The Gorilla database is encrypted. The investigators own the data that has been collected using Gorilla as well as the data. The investigators can generate and access the anonymized data from Gorilla. Data containing personal identifiable information (e.g. email addresses) are stored in a separate database from the anonymised research database; both hosted by Gorilla. Participants who do not complete measures within a reasonable timeframe from allocation will be timed out of the research database. Completed data will be downloaded and safely stored for statistical analysis on the University of Oxford Study drive.
A descriptive analysis will be performed for the whole population and each group (WoB and Ashmolean Website). Categorical variables will be described, presenting the numbers and frequency of each. Quantitative variables will be described using usual positional and dispersion parameters.
We will perform an intention to treat analysis to include all participants randomised with any outcome data. Participants will continue to be invited for assessments whether or not they use the allocated intervention. Missing item responses are not possible by design. Missing data, if any, will happen due to participants discontinuing with outcome assessments. However, their data for timepoints prior to that will still be included in the multilevel model, so no additional methodological steps are required regarding missing data.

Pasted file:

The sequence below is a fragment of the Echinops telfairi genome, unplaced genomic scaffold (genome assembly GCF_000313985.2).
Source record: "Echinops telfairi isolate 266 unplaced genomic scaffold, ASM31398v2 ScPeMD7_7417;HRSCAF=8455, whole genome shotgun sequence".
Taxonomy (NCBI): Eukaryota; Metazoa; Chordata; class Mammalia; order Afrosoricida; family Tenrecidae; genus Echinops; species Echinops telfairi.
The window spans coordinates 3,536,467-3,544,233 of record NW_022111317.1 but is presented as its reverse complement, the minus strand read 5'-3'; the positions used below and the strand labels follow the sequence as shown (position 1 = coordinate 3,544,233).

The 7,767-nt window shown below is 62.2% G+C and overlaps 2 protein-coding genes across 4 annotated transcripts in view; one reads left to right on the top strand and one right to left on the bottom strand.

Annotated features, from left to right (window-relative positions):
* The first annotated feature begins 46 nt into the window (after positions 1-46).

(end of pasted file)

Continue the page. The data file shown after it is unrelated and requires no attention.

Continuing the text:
For NA and PA we will separately regress the subscale means on baseline score (Day 1 measurement), an indicator for Group (Ashmolean website / WoB), and contrast code age (16-17 / 18-24), sex (Male / Female), ethnicity (White / Other), relationship status (In / Not in relationship or other), and current antidepressant use (Yes / No). We will include random intercepts for participants. As there are multiple timepoints at which the group comparison could be made, we will allow the Group effect to vary as a random effect across the measurement timepoints. We will perform a similar analysis for the K10, however as there are fewer measurement timepoints for the K10 compared to the PANAS (2 vs 8) we treat time points as fixed effects. This is the same for secondary outcomes, flourishing and loneliness. The 6-week measures are primarily included to assess whether early differences in the performance of cognitive tasks predict changes in the primary outcomes at 6 weeks.